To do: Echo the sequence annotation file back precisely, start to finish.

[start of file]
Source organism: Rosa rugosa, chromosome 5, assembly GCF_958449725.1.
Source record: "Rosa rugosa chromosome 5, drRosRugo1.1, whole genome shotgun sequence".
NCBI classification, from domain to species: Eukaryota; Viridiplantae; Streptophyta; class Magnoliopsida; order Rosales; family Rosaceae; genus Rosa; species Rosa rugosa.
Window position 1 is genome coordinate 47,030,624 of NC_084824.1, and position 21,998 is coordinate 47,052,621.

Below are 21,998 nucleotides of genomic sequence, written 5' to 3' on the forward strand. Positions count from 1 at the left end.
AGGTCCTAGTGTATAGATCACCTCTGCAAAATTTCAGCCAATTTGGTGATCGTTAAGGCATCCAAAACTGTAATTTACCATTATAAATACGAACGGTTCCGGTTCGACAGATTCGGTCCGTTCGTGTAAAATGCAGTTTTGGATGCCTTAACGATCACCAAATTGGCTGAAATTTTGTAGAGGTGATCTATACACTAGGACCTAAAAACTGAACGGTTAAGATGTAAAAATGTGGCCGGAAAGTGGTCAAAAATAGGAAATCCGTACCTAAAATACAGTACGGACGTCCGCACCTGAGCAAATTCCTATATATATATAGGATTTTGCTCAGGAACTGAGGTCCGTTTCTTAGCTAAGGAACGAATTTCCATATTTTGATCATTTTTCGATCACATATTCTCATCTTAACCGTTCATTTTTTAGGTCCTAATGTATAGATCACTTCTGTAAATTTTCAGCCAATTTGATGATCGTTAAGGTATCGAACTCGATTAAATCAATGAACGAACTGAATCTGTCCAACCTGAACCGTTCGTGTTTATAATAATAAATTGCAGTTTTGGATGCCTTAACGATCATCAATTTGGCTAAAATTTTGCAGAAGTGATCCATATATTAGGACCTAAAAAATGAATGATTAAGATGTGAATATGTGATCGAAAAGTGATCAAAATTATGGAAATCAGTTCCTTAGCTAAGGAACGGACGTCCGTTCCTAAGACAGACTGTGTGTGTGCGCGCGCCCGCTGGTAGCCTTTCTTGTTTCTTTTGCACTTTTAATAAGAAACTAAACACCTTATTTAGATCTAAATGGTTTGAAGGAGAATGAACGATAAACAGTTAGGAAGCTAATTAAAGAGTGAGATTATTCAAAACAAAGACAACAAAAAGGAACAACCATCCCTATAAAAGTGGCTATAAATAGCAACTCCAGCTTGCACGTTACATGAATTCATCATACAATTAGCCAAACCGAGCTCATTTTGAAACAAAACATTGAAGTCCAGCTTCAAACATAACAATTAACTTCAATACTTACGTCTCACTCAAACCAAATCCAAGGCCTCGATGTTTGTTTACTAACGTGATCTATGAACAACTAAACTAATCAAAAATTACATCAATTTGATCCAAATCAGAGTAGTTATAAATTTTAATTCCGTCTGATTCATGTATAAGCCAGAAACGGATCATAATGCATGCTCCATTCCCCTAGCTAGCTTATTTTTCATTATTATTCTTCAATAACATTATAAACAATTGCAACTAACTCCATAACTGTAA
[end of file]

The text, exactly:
Source organism: Rosa rugosa, chromosome 5, assembly GCF_958449725.1.
Source record: "Rosa rugosa chromosome 5, drRosRugo1.1, whole genome shotgun sequence".
NCBI classification, from domain to species: Eukaryota; Viridiplantae; Streptophyta; class Magnoliopsida; order Rosales; family Rosaceae; genus Rosa; species Rosa rugosa.
Window position 1 is genome coordinate 47,030,624 of NC_084824.1, and position 21,998 is coordinate 47,052,621.

Below are 21,998 nucleotides of genomic sequence, written 5' to 3' on the forward strand. Positions count from 1 at the left end.
AGGTCCTAGTGTATAGATCACCTCTGCAAAATTTCAGCCAATTTGGTGATCGTTAAGGCATCCAAAACTGTAATTTACCATTATAAATACGAACGGTTCCGGTTCGACAGATTCGGTCCGTTCGTGTAAAATGCAGTTTTGGATGCCTTAACGATCACCAAATTGGCTGAAATTTTGTAGAGGTGATCTATACACTAGGACCTAAAAACTGAACGGTTAAGATGTAAAAATGTGGCCGGAAAGTGGTCAAAAATAGGAAATCCGTACCTAAAATACAGTACGGACGTCCGCACCTGAGCAAATTCCTATATATATATAGGATTTTGCTCAGGAACTGAGGTCCGTTTCTTAGCTAAGGAACGAATTTCCATATTTTGATCATTTTTCGATCACATATTCTCATCTTAACCGTTCATTTTTTAGGTCCTAATGTATAGATCACTTCTGTAAATTTTCAGCCAATTTGATGATCGTTAAGGTATCGAACTCGATTAAATCAATGAACGAACTGAATCTGTCCAACCTGAACCGTTCGTGTTTATAATAATAAATTGCAGTTTTGGATGCCTTAACGATCATCAATTTGGCTAAAATTTTGCAGAAGTGATCCATATATTAGGACCTAAAAAATGAATGATTAAGATGTGAATATGTGATCGAAAAGTGATCAAAATTATGGAAATCAGTTCCTTAGCTAAGGAACGGACGTCCGTTCCTAAGACAGACTGTGTGTGTGCGCGCGCCCGCTGGTAGCCTTTCTTGTTTCTTTTGCACTTTTAATAAGAAACTAAACACCTTATTTAGATCTAAATGGTTTGAAGGAGAATGAACGATAAACAGTTAGGAAGCTAATTAAAGAGTGAGATTATTCAAAACAAAGACAACAAAAAGGAACAACCATCCCTATAAAAGTGGCTATAAATAGCAACTCCAGCTTGCACGTTACATGAATTCATCATACAATTAGCCAAACCGAGCTCATTTTGAAACAAAACATTGAAGTCCAGCTTCAAACATAACAATTAACTTCAATACTTACGTCTCACTCAAACCAAATCCAAGGCCTCGATGTTTGTTTACTAACGTGATCTATGAACAACTAAACTAATCAAAAATTACATCAATTTGATCCAAATCAGAGTAGTTATAAATTTTAATTCCGTCTGATTCATGTATAAGCCAGAAACGGATCATAATGCATGCTCCATTCCCCTAGCTAGCTTATTTTTCATTATTATTCTTCAATAACATTATAAACAATTGCAACTAACTCCATAACTGTAA